Check out my For Secular Families page for more posts about children’s books related to religion to promote a people-first perspective in your family no matter what you believe.

Disclosure: This post contains affiliate links.  A portion of purchases made from these links may benefit Proper Noun Blog.  Thanks for your support! :)

Stories & Social Media

In the summer of 2001, I was sitting in a computer lab on the UIUC campus with my fellow Web Design for Libraries & Organizations students when someone piped up with a question: “Do you know what a ‘blog’ is?”

The response was mixed.

Eleven years later, “blog” is obviously a household word. As is “social network,” which I’m not sure I knew in 2001–if it even existed then since Facebook wasn’t around until 2004.

Three years before Facebook, in the fall of 2001, Jennifer Egan published the novel Look at Me in which a fashion model who has had reconstructive surgery after a disfiguring accident is invited to participate in a very Facebook-like project.  The book explores identity in a media saturated world in a way that feels more relevant now than it did in 2001. I found the book fascinating when I read it earlier this year.   I wonder what I would have thought of her version of social media if I would have read it in 2001.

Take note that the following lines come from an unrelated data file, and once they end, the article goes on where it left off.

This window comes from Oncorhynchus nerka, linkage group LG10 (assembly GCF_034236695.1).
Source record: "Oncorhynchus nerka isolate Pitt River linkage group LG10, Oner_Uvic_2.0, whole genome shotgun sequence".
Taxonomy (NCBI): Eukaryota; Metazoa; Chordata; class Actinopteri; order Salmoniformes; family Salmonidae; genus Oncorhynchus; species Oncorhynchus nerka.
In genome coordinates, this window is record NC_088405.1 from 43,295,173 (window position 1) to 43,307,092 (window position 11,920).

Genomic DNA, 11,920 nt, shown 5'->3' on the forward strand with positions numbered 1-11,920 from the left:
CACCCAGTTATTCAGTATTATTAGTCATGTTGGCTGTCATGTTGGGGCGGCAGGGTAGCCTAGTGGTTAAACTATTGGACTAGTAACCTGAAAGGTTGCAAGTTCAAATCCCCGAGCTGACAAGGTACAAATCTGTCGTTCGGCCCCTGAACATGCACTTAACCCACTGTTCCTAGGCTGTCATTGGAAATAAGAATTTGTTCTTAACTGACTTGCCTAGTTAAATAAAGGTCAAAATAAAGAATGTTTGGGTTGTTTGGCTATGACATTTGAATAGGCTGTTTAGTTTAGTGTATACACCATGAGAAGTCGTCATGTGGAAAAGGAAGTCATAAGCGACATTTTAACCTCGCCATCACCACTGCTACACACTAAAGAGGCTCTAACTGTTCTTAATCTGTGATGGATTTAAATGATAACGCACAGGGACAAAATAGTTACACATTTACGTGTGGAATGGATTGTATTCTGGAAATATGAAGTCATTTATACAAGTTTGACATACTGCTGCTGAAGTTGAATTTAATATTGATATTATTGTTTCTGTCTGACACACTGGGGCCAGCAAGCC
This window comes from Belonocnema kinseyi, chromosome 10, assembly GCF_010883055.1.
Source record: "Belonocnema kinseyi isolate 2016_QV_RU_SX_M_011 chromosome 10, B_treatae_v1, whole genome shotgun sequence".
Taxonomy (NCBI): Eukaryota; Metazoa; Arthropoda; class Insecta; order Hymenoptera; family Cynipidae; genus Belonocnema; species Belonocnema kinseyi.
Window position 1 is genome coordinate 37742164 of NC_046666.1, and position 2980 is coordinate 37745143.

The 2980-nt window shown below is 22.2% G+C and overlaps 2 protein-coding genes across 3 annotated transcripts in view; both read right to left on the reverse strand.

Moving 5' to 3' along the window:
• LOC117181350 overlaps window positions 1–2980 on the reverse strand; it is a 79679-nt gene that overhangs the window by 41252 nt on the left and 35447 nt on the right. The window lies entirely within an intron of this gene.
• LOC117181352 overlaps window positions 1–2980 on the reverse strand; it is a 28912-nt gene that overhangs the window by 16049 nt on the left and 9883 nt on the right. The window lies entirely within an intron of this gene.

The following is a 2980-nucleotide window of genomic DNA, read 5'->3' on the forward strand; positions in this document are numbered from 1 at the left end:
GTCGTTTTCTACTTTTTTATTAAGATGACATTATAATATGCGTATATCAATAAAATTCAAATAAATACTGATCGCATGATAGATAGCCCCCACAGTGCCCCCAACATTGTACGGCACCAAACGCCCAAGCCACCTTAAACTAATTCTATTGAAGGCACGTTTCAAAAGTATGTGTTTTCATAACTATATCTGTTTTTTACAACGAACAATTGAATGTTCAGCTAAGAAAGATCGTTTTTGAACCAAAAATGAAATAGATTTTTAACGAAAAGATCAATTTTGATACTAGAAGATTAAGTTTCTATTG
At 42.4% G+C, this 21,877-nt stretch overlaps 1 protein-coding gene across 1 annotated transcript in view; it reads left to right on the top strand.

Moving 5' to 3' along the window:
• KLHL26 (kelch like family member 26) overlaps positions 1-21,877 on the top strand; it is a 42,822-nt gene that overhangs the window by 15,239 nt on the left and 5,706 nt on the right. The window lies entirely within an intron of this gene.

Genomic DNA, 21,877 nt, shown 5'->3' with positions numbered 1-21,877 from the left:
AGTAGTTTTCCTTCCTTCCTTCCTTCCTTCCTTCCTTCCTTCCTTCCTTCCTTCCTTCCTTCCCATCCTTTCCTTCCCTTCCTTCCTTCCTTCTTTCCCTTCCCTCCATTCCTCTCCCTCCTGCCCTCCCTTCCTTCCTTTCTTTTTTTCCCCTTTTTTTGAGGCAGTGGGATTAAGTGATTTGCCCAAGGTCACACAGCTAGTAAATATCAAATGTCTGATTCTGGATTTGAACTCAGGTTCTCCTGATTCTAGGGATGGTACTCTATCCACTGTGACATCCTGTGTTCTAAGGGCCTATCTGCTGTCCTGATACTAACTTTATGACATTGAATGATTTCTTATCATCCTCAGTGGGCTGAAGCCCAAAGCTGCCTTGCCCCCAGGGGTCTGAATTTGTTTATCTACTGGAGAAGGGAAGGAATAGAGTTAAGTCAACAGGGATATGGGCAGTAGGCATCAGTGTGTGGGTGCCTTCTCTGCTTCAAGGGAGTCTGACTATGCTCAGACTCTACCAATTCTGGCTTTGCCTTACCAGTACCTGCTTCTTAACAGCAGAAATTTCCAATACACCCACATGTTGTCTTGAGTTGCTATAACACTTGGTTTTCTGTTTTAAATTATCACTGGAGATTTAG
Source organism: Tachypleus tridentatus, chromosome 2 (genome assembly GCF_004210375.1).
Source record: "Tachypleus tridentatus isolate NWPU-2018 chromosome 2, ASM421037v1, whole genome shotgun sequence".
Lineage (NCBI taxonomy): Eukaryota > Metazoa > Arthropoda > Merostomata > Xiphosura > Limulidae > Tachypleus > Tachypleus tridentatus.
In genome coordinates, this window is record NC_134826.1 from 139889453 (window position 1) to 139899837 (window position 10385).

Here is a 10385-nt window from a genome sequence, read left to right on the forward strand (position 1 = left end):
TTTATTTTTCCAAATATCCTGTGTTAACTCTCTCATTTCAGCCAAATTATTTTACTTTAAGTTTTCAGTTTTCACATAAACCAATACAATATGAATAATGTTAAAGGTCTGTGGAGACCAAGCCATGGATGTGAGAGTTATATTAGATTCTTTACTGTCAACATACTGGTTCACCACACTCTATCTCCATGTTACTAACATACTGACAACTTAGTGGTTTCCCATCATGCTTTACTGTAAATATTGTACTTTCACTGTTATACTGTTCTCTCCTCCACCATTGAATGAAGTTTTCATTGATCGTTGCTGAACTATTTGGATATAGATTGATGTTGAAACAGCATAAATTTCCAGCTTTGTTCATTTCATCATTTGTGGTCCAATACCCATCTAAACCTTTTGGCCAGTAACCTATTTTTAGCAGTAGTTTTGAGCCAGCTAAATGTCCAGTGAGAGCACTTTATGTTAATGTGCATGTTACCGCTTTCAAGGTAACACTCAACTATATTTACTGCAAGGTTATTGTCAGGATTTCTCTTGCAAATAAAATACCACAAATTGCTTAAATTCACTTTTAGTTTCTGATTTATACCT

It seems that Jennifer Egan still has an interest in social media.  Check out her latest short story written in tweets as part of the Twitter Fiction Festival.  It might seem odd to tweet a story or try to put any kind of fiction into 140 characters, but people are doing some very interesting things with the medium.  Plus, it’s participatory.  You can join in with a hashtag.  I love it.  :)

Twitter Fiction Festival

You can listen to Jennifer Egan talk more about the project on MPR here.  Tangentially, even if you’re not buying Twitter Fiction as a thing, consider what Egan said about empathy and judgment on Talking Volumes last year.  Seems to fall right in with this lovely headline: Reading fiction ‘improves empathy’ study finds.

A portion of purchases made from Amazon.com links on this site benefit Proper Noun Blog.  Thanks for your support!

Social Media & Me

Science Books for Kids

Some of the books from my MEMO presentation

A couple of Fridays ago, I was preoccupied with my part of the MEMO conference.  I had books on the brain–as I usually do–but everyone else seemed to have technology on their minds (and at their fingertips).  Most had some kind of device ready to tweet with the conference hashtag.  There was a keynote address on social media in education, and I attended another session on social media for librarians and a session about e-publishing.  Frankly, it was exciting.